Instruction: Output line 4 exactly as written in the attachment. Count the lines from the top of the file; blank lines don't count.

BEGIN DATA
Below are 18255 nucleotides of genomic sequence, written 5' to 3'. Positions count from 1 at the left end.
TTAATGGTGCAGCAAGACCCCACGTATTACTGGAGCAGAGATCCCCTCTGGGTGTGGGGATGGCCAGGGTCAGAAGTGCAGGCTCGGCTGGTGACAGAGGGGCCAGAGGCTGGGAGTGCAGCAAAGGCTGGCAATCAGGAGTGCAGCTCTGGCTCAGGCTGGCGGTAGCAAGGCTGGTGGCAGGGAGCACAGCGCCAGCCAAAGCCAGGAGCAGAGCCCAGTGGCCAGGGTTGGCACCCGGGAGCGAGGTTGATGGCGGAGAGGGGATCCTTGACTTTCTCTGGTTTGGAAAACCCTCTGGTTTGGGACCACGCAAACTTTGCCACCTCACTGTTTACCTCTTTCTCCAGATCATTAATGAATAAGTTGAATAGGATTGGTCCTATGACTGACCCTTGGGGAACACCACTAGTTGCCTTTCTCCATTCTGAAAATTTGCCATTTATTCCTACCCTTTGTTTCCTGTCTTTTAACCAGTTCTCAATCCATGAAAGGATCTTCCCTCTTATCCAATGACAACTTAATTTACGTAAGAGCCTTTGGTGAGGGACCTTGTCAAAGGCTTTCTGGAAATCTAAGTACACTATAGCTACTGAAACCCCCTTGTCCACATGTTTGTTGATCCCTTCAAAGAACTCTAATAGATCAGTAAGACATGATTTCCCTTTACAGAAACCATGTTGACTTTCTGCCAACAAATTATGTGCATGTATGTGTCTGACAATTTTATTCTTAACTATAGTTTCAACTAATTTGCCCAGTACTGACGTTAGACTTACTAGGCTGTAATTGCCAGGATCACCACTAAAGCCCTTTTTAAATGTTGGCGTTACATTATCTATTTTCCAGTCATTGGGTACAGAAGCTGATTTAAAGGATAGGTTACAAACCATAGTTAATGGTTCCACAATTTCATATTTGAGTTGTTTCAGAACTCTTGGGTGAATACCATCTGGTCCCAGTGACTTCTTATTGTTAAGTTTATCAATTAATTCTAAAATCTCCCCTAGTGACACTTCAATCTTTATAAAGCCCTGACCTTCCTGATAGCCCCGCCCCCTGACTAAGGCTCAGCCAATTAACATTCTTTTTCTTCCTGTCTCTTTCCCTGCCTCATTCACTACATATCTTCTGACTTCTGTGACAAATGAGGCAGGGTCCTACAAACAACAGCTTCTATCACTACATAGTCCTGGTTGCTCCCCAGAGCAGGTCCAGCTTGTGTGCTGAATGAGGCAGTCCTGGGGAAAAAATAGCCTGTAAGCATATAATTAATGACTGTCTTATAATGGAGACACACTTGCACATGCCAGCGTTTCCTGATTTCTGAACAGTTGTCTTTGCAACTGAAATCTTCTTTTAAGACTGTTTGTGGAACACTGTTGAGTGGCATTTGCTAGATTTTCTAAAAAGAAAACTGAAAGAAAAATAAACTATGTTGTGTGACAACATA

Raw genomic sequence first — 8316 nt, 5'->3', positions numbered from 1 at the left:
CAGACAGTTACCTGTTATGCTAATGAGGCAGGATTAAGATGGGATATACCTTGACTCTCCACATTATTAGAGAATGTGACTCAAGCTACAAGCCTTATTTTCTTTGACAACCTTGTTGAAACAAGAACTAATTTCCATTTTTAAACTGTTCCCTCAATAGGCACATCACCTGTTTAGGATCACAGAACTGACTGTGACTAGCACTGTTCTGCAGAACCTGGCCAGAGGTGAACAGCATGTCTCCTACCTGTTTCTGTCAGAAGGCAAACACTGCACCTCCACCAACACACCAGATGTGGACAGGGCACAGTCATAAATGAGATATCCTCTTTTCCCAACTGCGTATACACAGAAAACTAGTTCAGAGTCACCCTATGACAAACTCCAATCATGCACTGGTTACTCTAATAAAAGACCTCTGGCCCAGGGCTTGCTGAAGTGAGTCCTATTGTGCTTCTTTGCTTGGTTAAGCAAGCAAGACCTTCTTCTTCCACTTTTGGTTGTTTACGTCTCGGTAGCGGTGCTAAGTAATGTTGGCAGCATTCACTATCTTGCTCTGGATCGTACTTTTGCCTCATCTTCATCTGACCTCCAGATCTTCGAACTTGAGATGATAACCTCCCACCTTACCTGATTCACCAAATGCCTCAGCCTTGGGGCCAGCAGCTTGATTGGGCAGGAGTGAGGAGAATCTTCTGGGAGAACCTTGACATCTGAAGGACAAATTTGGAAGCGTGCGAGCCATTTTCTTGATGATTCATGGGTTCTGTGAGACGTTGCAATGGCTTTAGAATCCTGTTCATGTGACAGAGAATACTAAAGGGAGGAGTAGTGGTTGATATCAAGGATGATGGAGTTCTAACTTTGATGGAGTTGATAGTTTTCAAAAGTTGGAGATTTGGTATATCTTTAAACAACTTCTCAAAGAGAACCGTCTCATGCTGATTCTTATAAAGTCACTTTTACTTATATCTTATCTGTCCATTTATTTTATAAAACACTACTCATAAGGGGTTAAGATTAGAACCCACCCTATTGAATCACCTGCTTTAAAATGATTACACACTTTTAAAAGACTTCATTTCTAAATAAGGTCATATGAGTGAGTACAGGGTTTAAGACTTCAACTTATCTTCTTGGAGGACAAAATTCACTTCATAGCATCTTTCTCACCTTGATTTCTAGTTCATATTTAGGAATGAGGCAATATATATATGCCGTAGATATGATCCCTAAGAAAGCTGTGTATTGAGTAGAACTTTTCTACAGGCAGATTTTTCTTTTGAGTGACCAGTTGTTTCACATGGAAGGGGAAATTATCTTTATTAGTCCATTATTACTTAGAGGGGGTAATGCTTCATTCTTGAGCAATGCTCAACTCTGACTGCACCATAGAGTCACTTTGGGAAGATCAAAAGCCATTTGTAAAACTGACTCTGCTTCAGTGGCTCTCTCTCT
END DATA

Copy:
CAGACAGTTACCTGTTATGCTAATGAGGCAGGATTAAGATGGGATATACCTTGACTCTCCACATTATTAGAGAATGTGACTCAAGCTACAAGCCTTATTTTCTTTGACAACCTTGTTGAAACAAGAACTAATTTCCATTTTTAAACTGTTCCCTCAATAGGCACATCACCTGTTTAGGATCACAGAACTGACTGTGACTAGCACTGTTCTGCAGAACCTGGCCAGAGGTGAACAGCATGTCTCCTACCTGTTTCTGTCAGAAGGCAAACACTGCACCTCCACCAACACACCAGATGTGGACAGGGCACAGTCATAAATGAGATATCCTCTTTTCCCAACTGCGTATACACAGAAAACTAGTTCAGAGTCACCCTATGACAAACTCCAATCATGCACTGGTTACTCTAATAAAAGACCTCTGGCCCAGGGCTTGCTGAAGTGAGTCCTATTGTGCTTCTTTGCTTGGTTAAGCAAGCAAGACCTTCTTCTTCCACTTTTGGTTGTTTACGTCTCGGTAGCGGTGCTAAGTAATGTTGGCAGCATTCACTATCTTGCTCTGGATCGTACTTTTGCCTCATCTTCATCTGACCTCCAGATCTTCGAACTTGAGATGATAACCTCCCACCTTACCTGATTCACCAAATGCCTCAGCCTTGGGGCCAGCAGCTTGATTGGGCAGGAGTGAGGAGAATCTTCTGGGAGAACCTTGACATCTGAAGGACAAATTTGGAAGCGTGCGAGCCATTTTCTTGATGATTCATGGGTTCTGTGAGACGTTGCAATGGCTTTAGAATCCTGTTCATGTGACAGAGAATACTAAAGGGAGGAGTAGTGGTTGATATCAAGGATGATGGAGTTCTAACTTTGATGGAGTTGATAGTTTTCAAAAGTTGGAGATTTGGTATATCTTTAAACAACTTCTCAAAGAGAACCGTCTCATGCTGATTCTTATAAAGTCACTTTTACTTATATCTTATCTGTCCATTTATTTTATAAAACACTACTCATAAGGGGTTAAGATTAGAACCCACCCTATTGAATCACCTGCTTTAAAATGATTACACACTTTTAAAAGACTTCATTTCTAAATAAGGTCATATGAGTGAGTACAGGGTTTAAGACTTCAACTTATCTTCTTGGAGGACAAAATTCACTTCATAGCATCTTTCTCACCTTGATTTCTAGTTCATATTTAGGAATGAGGCAATATATATATGCCGTAGATATGATCCCTAAGAAAGCTGTGTATTGAGTAGAACTTTTCTACAGGCAGATTTTTCTTTTGAGTGACCAGTTGTTTCACATGGAAGGGGAAATTATCTTTATTAGTCCATTATTACTTAGAGGGGGTAATGCTTCATTCTTGAGCAATGCTCAACTCTGACTGCACCATAGAGTCACTTTGGGAAGATCAAAAGCCATTTGTAAAACTGACTCTGCTTCAGTGGCTCTCTCTCT